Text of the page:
Lompoc Veterans Memorial Building is a Spanish Colonial Revival style veterans' hall built in 1935-1936, constructed to honor and support veterans of World War I and a prominent local example of its architectural style, designed by master architects Winsor Soule and John Frederick Murphy.
Miller Red Barn is an 1891 Western style barn with monitor roof, located in Gilroy, Santa Clara County. It was constructed for California cattle baron Henry Miller, and later utilized for fruit processing as Miller's new interest in horticulture transitioned his agricultural holdings and Santa Clara County became a major grower of fruit trees, especially prunes and apricots. The barn was later used for grape processing as the area transitioned to viticulture. The barn is now part of a city park, no longer agricultural but still located in a pastoral and rural setting.
Mitchell Camera/The Factory, located in West Hollywood, is a 1929 industrial building originally used by the Mitchell Camera Corporation to manufacture movie cameras that revolutionized the film industry. In 1974, the property opened as Studio One, a nightclub that became a cornerstone of southern California's LGBTQ community. This nightclub marked the transition from gay bars and clubs that were secretive and hidden, to avoid prosecution, to clubs that were public and popular. The Factory and other nightclubs based in this building attracted Hollywood celebrities and became a focal point for the growing LGBT community of West Hollywood.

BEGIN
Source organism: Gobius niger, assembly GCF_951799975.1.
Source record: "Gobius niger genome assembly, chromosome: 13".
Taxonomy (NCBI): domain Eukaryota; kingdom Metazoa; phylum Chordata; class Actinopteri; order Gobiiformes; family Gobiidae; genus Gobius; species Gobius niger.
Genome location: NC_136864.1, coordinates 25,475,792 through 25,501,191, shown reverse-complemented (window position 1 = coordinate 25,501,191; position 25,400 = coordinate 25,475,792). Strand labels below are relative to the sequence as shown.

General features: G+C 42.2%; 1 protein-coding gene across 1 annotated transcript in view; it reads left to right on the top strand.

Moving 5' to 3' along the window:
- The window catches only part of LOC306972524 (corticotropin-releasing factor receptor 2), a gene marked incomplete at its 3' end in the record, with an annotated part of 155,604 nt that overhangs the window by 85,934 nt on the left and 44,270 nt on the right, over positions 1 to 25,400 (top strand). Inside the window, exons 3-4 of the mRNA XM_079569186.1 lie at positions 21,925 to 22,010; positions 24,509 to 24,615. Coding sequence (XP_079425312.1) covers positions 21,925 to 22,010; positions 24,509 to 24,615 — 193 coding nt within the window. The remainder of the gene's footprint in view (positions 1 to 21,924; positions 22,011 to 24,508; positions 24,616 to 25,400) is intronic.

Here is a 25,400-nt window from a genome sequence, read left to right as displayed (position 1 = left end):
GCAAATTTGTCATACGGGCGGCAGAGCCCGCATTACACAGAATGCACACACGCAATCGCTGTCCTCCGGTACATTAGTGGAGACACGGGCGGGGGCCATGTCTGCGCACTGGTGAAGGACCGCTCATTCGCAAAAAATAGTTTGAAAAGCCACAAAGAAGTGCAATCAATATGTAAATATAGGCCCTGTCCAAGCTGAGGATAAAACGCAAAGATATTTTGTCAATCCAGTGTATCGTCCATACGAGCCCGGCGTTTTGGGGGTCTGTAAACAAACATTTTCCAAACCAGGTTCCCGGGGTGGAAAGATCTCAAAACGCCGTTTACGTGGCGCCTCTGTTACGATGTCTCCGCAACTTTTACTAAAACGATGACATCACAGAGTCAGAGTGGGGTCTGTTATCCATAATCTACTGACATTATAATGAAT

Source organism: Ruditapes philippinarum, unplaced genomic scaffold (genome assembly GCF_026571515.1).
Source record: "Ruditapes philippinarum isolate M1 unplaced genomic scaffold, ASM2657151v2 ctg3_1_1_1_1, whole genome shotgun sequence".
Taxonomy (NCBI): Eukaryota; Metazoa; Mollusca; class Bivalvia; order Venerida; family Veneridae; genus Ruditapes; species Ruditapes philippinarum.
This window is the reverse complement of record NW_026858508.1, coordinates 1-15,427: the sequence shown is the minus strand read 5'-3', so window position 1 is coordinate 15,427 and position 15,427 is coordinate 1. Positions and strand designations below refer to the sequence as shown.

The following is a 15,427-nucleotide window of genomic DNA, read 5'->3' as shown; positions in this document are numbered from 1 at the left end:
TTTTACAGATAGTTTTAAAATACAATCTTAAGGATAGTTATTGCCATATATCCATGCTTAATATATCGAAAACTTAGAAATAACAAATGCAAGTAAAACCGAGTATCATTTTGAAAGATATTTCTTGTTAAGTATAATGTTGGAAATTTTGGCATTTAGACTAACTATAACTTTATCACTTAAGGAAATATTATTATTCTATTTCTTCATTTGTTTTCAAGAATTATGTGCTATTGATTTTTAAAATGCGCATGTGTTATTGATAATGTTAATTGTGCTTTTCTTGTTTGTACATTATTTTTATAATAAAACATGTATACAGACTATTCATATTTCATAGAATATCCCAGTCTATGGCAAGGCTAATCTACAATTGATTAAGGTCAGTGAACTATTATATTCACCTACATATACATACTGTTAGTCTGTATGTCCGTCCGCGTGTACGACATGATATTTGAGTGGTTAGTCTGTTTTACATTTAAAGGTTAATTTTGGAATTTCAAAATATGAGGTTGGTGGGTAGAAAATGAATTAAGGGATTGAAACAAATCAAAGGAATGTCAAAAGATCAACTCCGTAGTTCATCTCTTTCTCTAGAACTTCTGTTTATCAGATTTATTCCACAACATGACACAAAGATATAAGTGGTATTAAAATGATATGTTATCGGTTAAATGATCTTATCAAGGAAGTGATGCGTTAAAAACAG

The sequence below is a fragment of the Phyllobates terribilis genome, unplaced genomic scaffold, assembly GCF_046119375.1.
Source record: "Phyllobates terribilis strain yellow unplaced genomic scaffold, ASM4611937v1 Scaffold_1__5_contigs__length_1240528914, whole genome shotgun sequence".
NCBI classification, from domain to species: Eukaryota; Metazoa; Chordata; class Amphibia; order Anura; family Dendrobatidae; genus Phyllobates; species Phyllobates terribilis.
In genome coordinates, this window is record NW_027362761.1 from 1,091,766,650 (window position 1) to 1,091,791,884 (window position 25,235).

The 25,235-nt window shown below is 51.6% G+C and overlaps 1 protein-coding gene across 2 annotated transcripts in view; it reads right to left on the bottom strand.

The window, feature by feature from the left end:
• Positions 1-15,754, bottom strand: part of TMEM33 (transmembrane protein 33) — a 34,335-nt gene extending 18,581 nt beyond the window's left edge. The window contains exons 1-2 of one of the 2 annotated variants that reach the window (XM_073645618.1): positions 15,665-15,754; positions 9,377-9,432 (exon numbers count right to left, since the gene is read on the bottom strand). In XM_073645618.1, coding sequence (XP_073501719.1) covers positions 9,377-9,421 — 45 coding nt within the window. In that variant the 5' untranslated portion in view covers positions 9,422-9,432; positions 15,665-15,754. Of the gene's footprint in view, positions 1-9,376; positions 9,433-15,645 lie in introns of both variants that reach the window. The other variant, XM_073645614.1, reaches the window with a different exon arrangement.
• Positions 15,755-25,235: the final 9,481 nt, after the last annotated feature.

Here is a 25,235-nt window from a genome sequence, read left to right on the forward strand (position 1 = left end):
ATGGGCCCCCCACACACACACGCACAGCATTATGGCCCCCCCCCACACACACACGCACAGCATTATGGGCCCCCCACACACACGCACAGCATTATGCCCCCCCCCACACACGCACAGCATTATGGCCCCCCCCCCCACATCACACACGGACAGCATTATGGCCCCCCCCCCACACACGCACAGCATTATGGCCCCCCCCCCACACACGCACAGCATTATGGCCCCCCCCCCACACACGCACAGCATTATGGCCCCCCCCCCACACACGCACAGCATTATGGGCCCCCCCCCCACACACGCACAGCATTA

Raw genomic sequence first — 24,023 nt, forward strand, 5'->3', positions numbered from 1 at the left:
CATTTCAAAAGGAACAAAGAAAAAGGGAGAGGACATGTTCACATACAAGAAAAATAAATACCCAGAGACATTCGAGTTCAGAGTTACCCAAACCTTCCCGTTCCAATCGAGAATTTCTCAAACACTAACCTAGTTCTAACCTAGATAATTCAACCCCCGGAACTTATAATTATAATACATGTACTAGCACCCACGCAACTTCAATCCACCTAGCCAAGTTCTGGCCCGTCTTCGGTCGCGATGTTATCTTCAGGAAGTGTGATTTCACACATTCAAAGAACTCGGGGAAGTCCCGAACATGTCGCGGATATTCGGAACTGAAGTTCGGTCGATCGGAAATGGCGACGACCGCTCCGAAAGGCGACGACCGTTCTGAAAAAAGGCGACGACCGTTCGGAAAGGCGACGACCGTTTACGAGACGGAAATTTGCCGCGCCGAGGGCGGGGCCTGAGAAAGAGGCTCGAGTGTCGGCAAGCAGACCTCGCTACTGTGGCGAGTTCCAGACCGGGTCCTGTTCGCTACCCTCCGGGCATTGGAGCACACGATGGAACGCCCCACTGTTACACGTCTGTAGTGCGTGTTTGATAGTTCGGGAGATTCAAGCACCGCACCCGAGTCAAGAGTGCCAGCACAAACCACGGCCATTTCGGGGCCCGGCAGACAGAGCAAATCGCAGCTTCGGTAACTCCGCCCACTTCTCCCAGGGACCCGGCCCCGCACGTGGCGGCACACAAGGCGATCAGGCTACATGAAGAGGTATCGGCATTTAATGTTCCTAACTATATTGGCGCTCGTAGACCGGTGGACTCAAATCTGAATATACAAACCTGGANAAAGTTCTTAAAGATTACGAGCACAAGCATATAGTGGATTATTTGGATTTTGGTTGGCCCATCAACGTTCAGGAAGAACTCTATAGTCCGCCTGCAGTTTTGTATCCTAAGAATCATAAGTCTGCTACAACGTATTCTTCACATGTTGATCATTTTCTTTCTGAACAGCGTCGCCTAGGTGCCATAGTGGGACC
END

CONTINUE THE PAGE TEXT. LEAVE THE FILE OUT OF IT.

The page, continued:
Sears Roebuck & Co Amendment updates the existing National Register listed property, located in Los Angeles, to include the Mail Order Building as a contribution portion of this property. Added in two phases in 1959 and 1964, these additions increased the amount of office and warehouse space necessary to process and store merchandise during a period of commercial abundance, and amends the historic context to end in 1966 when the western headquarters of Sears relocated to Alhambra, California.
Upper Klamath River Stateline Archaeological District includes three pre-contact archaeological sites along the Upper Klamath River in the Cascade Mountains. The district represents the last four thousand years of aboriginal village occupation and associated activities on the benches and terraces of a major river, and has the potential to contribute to understanding of the pre-contact and proto-historic past of this portion of far western North America.
Walker House, on a rocky promontory overlooking Carmel Bay, is the only Usonian design completed by Frank Lloyd Wright in a coastal environment. Usonian design elements include the use of natural and local materials, the construction of the building based on a modular unit, and the prioritization of nature by the integration of interior and exterior spaces opening out to views of the surrounding landscape.
Properties being nominated to the California Points of Historical Interest.
The Amerige Bros. Real Estate Office was constructed as a temporary land office to sell lots in in what is now central Fullerton during the Southern California land boom of 1886-1888.
The next State Historical Resources Commission meeting is scheduled for Friday, July 29, 2016. Nominations to be heard on the Friday, July 29, 2016 agenda will be posted after May 30, 2016.